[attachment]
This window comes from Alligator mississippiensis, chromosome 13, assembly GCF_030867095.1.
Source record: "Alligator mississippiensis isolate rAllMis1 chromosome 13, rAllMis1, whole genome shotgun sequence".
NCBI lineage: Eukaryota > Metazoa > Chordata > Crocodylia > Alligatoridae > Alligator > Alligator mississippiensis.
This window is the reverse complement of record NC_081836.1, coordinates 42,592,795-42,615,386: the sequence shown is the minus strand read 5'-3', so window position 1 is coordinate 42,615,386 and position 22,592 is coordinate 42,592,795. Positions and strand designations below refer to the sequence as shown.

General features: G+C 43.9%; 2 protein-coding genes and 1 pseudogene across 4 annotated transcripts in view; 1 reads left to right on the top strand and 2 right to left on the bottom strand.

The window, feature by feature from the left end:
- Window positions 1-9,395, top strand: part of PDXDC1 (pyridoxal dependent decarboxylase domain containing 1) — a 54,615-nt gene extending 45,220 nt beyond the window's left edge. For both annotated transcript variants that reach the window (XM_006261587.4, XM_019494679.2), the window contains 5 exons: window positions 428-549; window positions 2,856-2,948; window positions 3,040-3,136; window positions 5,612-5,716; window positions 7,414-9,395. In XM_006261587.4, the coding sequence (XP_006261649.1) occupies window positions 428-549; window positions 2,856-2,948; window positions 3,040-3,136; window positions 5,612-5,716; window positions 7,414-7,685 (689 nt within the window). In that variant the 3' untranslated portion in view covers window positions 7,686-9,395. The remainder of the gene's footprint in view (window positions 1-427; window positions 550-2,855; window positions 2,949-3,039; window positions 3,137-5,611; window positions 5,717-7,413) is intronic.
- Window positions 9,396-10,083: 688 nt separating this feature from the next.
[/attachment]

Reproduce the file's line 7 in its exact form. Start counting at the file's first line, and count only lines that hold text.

- Window positions 1-9,395, top strand: part of PDXDC1 (pyridoxal dependent decarboxylase domain containing 1) — a 54,615-nt gene extending 45,220 nt beyond the window's left edge. For both annotated transcript variants that reach the window (XM_006261587.4, XM_019494679.2), the window contains 5 exons: window positions 428-549; window positions 2,856-2,948; window positions 3,040-3,136; window positions 5,612-5,716; window positions 7,414-9,395. In XM_006261587.4, the coding sequence (XP_006261649.1) occupies window positions 428-549; window positions 2,856-2,948; window positions 3,040-3,136; window positions 5,612-5,716; window positions 7,414-7,685 (689 nt within the window). In that variant the 3' untranslated portion in view covers window positions 7,686-9,395. The remainder of the gene's footprint in view (window positions 1-427; window positions 550-2,855; window positions 2,949-3,039; window positions 3,137-5,611; window positions 5,717-7,413) is intronic.